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Youth kept in adult prisons in Kashmir region of India

The Indian government has recently announced it will withdraw drastic security laws in parts of the Himalayan region of Kashmir due to an improvement in the situation there.

Violence has decreased sharply since the governments of India and Pakistan signed a peace process in 2004. The controversial laws (introduced under the Armed Forces Special Powers Act and the Disturbed Areas Act) gave government troops sweeping powers to search properties and arrest suspects without charge, as well as providing troops with immunity from prosecution. The laws have been in place for more than twenty years and the move is seen as a first step to reduce tension in Kashmir and lessen anti-Indian sentiment, which runs deep in the Muslim-majority region. Since 1989, almost 50,000 people have been killed during violent unrest against Indian rule.

The announcement about the scaling back of the security laws comes at a time of growing concern over the treatment of young Kashmiri protestors. In a recent report, the BBC highlighted that hundreds of youths arrested during protests are being placed in adult prisons. In the rest of India, young offenders under 18 years are treated as juveniles and placed in special detention facilities. However in Kashmir, boys of 16 years and upwards are treated as adults. Incarcerated in adult prisons, many youngsters claim they have been abused and mistreated in prison. And even though many are imprisoned for minor offences such as throwing stones, once in prison, they are placed alongside hardened criminals.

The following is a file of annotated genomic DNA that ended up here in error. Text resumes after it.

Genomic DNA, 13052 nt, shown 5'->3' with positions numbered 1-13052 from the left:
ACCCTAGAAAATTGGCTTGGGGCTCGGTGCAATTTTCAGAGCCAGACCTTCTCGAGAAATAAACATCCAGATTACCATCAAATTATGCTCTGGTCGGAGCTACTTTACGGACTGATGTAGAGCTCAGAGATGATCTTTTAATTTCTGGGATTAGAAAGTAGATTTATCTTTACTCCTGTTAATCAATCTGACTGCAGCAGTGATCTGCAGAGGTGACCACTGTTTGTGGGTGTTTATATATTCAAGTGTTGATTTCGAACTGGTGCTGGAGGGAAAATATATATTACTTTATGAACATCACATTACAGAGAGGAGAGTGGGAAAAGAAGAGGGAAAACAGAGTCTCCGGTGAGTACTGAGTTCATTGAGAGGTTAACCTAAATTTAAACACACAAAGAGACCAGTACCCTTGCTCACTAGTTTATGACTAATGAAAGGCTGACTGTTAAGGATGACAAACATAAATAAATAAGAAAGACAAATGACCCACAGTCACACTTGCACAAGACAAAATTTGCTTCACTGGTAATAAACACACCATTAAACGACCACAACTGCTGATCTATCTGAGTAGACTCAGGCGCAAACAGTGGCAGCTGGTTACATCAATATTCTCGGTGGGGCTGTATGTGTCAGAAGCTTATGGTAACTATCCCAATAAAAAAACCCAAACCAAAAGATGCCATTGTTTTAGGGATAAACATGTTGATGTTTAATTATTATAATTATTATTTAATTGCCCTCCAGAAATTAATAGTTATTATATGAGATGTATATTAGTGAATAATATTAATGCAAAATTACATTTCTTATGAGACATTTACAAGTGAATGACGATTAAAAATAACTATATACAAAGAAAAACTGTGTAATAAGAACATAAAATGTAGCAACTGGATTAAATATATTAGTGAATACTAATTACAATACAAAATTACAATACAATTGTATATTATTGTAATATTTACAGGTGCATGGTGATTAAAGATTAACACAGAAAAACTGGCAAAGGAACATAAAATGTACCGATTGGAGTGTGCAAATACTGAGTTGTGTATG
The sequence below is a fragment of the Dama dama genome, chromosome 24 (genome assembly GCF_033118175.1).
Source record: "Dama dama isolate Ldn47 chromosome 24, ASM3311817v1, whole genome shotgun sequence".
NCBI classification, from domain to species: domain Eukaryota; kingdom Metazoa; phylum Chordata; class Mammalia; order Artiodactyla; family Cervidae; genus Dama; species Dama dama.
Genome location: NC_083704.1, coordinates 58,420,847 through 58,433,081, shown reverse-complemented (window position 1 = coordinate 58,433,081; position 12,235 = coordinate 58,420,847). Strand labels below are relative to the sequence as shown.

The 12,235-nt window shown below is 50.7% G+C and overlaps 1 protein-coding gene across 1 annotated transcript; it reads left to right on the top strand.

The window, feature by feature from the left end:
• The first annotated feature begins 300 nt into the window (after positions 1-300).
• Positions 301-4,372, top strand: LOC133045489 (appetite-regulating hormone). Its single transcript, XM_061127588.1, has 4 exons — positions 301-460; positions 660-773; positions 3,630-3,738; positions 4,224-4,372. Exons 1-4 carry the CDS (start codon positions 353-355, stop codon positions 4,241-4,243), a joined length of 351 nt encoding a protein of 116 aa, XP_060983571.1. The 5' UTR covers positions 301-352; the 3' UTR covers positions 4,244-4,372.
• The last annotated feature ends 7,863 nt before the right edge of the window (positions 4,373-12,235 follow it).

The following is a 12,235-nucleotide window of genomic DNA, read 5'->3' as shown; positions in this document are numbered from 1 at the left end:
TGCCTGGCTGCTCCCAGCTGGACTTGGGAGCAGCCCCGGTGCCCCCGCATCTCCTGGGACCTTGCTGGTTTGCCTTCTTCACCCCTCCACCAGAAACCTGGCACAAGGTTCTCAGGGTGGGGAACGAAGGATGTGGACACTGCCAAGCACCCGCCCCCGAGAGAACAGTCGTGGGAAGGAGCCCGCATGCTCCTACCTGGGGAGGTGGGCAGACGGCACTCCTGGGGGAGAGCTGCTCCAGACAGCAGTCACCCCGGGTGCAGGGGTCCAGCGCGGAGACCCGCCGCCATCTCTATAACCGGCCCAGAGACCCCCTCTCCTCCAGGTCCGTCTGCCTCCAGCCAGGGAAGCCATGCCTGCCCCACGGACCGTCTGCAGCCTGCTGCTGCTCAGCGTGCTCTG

Human rights organisations say this can lead to significant psychological trauma among youngsters. They can become prone to violent outbursts and are more likely to create trouble in the future, feeling embittered by their treatment or wishing to seek revenge. Talking to the BBC, one sixteen year-old called Umar, who was in prison after being arrested in protests last year, says his life changed after his jail term. Whereas previously he used to play with his friends without any cares, now he has to report to court each month and is “scared” in case he misses an appointment and the police come to his home. Umar’s parents say their son has lost interest in his school work.

Indian officials have set up one juvenile home to house young offenders, but it is isolated and currently offers few activities for the teenagers. However, its administrator says they are working to provide sports and other activities in the near future. Meanwhile, human rights group continue to demand that the age at which a teenager can be placed in an adult jail is raised to 18 years, in line with the rest of the country. They say that holding an underage person in an adult facility is a violation of the United Nations Convention on the Rights of the Child, to which India is a signatory. While the Indian government has made no commitment towards this change in Kashmir, it has spoken of reducing sentences for juveniles.

Laurinda Luffman signature